are also easily seen as Lukan, but not as Johannine. Where it is mostly
            placed in Jn (as 7:53-8:11), it seems to interrupt the flow of the
            surrounding units. The implication is that it was originally in a reasonably
            concinnitous position in Lk, but was dislodged from there and wound up in an
            inconcinnitous position in Jn. There are two things wrong with this picture:

            (a) the dates of the texts run the wrong way: the PA turns up in Bezae (4c
            or 5c, and at some points preserving a very early text) about half a
            millennium earlier than it turns up in Jn (Family 13 etc, abovementioned).

            (b) placement in Jn is variable; in addition to the most familiar one, it is
            also placed after Jn 7:36, after Jn 7:44, after Jn 21:25, that is, at the
            end of the Gospel.

            There seems to be uncertainty about where it should go, but a consensus that
            it should go somewhere in John. The still later placement in Luke may be
            another attempt to find a fitting home for it. One more fitting than any of
            the previous tries, and the enigma is, why? No answer at this moment. But I
            think it may be agreed that the unit is flexible in placement, much in the
            manner of the Doxology in Romans, which was my earlier point. No?

            EBB (List): *a hymn text in Philippians [There are many more in other
            Epistles]

            EF: Hymn should have been oral liturgy.

            EBB (Now): To me, same difference, though if we are going to distinguish the
            terms, the metrical regularity of the one in Philippians suggests a hymn.
            The point for me is that (a) there are many of them, and (b) they do not all
            imply the same theology, meaning, the same theory of Jesus. Some seem very
            early in this respect, which I take to mean that at least the beginnings of
            hymnology (surely on the model of the Psalms and kindred things; no real
            innovation here) was very early in early Christian development; certainly
            earlier than baptism, on which see above. My present guess is that the
            impetus for hymnody was the line in Mark that describes how the disciples at
            [what later came to be called] the Last Supper sang a hymn before going out.
            As more and more ritual came to be based on that event, the description of
            the event in Mark expanded to more or less keep pace, or at least to
            maintain countenance.

            EF: But whatever the case, it is not a prima facie evidency : it comes from
            the critics who said "it is a liturgical hymn", as they may say "it is a
            john-the-baptist document" (in Luke 1-2) or "it is a travel diary" (in
            Acts). /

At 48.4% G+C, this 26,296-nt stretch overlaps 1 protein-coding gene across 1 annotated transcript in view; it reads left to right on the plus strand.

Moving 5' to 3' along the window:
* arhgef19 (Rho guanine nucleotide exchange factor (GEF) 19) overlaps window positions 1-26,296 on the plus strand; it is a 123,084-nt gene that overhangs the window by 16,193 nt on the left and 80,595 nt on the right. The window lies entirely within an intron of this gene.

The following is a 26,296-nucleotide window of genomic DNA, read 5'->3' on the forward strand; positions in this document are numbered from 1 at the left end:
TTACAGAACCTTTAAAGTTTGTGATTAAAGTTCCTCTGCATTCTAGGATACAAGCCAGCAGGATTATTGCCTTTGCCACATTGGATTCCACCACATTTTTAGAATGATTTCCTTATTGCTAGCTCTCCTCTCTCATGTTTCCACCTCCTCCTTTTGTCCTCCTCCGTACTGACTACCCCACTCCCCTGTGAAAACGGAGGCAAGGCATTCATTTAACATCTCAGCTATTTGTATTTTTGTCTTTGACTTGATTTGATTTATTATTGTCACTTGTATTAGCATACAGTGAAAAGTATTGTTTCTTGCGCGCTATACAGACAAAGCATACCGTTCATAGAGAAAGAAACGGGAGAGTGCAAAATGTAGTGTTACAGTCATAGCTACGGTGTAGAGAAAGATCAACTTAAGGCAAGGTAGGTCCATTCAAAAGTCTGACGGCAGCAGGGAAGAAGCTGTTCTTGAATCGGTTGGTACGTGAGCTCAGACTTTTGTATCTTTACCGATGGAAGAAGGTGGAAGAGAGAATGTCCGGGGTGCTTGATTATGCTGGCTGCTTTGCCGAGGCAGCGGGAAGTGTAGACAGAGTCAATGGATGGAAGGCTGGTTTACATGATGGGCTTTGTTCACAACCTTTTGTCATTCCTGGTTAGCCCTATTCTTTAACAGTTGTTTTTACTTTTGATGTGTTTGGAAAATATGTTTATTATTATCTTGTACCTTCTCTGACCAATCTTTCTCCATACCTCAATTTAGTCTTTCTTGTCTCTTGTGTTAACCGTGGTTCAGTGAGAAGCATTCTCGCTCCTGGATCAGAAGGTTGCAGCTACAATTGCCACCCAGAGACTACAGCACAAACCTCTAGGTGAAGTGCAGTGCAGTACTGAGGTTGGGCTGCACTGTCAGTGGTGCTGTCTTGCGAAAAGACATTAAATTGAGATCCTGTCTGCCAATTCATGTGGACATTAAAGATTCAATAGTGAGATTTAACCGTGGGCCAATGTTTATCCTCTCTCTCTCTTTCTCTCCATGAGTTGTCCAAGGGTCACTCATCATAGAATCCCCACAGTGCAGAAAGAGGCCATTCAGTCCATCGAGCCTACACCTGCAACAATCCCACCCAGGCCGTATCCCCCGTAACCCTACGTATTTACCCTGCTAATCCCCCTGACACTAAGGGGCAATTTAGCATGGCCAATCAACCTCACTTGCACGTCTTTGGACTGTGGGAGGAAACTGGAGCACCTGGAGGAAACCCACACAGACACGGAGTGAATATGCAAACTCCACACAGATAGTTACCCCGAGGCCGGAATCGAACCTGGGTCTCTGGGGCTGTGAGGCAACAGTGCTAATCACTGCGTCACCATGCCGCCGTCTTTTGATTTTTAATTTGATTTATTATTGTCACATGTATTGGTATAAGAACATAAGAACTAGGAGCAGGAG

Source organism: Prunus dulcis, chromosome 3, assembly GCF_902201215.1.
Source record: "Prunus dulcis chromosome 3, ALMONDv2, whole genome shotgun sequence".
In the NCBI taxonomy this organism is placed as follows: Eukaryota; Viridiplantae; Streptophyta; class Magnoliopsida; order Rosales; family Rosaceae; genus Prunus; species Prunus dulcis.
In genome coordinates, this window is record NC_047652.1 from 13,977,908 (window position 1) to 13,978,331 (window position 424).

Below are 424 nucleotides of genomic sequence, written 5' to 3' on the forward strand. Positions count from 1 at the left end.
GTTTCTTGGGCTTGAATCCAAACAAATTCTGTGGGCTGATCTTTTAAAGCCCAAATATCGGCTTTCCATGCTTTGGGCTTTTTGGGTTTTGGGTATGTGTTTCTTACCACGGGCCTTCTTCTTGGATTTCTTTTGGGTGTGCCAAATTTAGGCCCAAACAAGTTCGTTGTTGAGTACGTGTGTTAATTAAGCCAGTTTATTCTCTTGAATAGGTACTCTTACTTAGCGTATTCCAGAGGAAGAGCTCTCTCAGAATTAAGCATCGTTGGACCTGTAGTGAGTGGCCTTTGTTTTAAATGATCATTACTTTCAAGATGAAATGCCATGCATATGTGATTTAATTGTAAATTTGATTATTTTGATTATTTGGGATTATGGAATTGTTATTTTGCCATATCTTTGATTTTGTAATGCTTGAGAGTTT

Prima facie evidency are when according-a-gospeler-Jesus says "It is written
            that", or Paul writes : "Read my letter to Laodiceans".

            EBB: There are many inclusions in these texts, including the great majority
            of the OT echoes, that are not specifically credited to sources. The NT
            writers are not following the SBL Style Manual. I have the impression that
            when any Gospel character quotes a specific source, it is not because of the
            SBL Style Manual, but because mentioning that source (Moses, David, "a word
            of the Lord") gives that quote much more authority for the hearers. Paul
            does not say to the Philippians, "As you have it in your familiar hymn," he
            just echoes the words of the hymn, knowing that they will recognize it, and
            thus that it will add to the texture and effect of what he is saying.

            Even if he disagrees with its theological content. Paul is an interesting
            study in adaptive rhetoric, a useful trait in a professional persuader.

            Sywndz would have hated it, but then, Sywndz hated pretty much everybody.
            And he was no courtier either; he was an isolated ethical purist. What for
            others at that time was a term for reasonable administrative leeway and
            discretion (chywaen) is for him the grossest expediency, equal in its
            deleterious social effect to literal rebellion (with which, more often than
            not in his works, it is verbally paired). Sywndz didn't like "give" in the
            chain of command. Paul, by all accounts including his own, liked to operate
            on a rather long leash.

            To what great effect, every schoolchild knows.

            Bruce

            E Bruce Brooks
            Warring States Project
            University of Massachusetts at Amherst
          Your message has been successfully submitted and would be delivered to recipients shortly.